Spanish Prime Minister Mariano Rajoy looks on as he leaves at the end of European Union leaders summit on Friday at the European Council, in Brussels.(Photo: Emmanuel Dunand, AFP/Getty Images)
MADRID - Spain’s Socialist party is set for a crucial weekend meeting that could help end the country’s political impasse by allowing the rival conservative Popular Party to form a minority government.
Two inconclusive elections since last December have left Popular Party leader Mariano Rajoy in charge of a caretaker government. Rajoy’s party won both elections but did not win enough seats to form a majority in Parliament.
He wants the Socialists to at least abstain from a parliamentary confidence vote this month that would avoid a third election.
The Socialists’ 300-member federal committee will decide Sunday whether to let Rajoy return to power.
The party remains bitterly divided over the issue despite growing signs it may yield in the end. The split has even left it without a leader after Pedro Sanchez resigned because of the mounting pressure to abstain.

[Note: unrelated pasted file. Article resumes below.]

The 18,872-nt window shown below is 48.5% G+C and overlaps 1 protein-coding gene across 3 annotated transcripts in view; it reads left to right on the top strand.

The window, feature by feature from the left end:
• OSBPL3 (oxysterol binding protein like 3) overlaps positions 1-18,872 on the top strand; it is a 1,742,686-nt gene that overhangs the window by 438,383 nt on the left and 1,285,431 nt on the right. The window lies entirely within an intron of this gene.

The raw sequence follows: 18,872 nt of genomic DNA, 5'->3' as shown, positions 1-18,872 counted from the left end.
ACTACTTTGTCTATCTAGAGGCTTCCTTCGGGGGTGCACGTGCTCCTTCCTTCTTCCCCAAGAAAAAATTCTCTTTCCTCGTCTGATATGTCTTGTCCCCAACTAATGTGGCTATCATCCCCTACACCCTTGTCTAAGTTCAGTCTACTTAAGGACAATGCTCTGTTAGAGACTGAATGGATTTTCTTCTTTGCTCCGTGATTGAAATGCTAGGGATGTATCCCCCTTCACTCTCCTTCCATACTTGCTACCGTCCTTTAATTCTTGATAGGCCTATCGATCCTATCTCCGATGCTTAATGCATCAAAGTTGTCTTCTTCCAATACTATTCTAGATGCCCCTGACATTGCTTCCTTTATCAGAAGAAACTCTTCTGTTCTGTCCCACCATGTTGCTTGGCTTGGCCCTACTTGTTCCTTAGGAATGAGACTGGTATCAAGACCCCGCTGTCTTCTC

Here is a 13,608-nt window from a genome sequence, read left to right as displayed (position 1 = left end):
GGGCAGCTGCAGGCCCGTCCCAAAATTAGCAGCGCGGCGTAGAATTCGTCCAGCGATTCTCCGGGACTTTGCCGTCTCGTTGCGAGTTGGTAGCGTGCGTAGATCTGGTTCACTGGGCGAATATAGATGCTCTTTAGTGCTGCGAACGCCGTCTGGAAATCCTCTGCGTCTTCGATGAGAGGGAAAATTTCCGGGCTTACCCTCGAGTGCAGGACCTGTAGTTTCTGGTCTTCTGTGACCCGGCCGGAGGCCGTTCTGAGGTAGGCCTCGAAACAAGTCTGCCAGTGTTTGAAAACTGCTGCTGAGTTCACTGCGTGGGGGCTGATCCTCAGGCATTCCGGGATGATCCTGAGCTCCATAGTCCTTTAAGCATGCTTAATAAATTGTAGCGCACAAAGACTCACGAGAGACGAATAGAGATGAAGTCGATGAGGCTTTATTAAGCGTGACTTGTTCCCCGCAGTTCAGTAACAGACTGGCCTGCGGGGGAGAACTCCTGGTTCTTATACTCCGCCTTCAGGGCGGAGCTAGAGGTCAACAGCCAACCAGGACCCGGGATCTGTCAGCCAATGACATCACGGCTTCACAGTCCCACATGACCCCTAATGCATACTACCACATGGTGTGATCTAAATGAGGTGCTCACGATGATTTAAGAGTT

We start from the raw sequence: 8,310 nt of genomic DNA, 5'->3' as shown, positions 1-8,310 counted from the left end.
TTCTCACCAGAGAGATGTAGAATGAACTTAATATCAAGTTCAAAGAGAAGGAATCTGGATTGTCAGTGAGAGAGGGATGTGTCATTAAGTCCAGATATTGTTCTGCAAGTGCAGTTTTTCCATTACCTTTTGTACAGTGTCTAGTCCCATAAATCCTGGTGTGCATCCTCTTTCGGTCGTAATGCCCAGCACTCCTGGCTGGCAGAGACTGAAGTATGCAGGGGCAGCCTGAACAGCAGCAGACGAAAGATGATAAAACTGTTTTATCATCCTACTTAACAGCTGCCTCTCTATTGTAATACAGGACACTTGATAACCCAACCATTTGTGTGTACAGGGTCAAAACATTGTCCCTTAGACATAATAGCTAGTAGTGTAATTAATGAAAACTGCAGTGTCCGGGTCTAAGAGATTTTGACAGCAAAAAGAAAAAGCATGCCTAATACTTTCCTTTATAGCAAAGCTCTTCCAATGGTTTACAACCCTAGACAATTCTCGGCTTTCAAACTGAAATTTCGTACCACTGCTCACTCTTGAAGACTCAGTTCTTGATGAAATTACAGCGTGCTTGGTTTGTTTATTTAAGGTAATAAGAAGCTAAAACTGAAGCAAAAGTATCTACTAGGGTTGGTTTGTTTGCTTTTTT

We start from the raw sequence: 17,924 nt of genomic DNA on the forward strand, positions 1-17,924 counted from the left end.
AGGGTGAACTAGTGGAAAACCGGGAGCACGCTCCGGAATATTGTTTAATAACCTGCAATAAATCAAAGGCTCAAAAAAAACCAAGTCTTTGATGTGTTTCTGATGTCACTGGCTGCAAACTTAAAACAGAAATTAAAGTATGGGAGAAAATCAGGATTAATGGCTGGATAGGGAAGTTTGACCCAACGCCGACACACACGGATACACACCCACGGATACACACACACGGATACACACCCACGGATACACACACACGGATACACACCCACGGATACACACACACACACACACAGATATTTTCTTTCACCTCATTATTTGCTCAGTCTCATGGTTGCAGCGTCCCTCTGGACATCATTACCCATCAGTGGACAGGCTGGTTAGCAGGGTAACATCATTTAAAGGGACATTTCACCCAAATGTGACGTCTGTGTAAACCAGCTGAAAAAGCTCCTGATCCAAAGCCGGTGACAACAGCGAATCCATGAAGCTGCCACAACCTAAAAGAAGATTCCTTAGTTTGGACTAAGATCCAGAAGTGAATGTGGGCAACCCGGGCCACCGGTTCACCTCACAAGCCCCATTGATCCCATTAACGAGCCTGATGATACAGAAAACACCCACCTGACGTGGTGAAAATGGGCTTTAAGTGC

Speaking on Cadena SER radio, party deputy Jose Maria Barreda said the division was “considerably deep” but said the choice was either let the Popular party govern with a minority government or face a third election that could be potentially disastrous for the Socialists whose popularity among voters has plunged.
Balearic Island representative Francina Armengol said that allowing the Popular Party in again would represent “a historic U-turn” that would clash with the Socialists’ ideology and electoral promises.
Rajoy has the support of 170 lawmakers in the 350-seat national parliament — 137 of them from his own party — but he needs other parties’ votes, or abstentions, if he is to form a government. To date, no other party has been willing to back him. The Socialists have 85 seats and the abstention 11 of its deputies would be enough to get Rajoy through.
King Felipe VI begins meeting party leaders Monday in the hope he can pick one to try to form a government. If Rajoy is successful, investiture votes could then take place before the Oct. 31 deadline.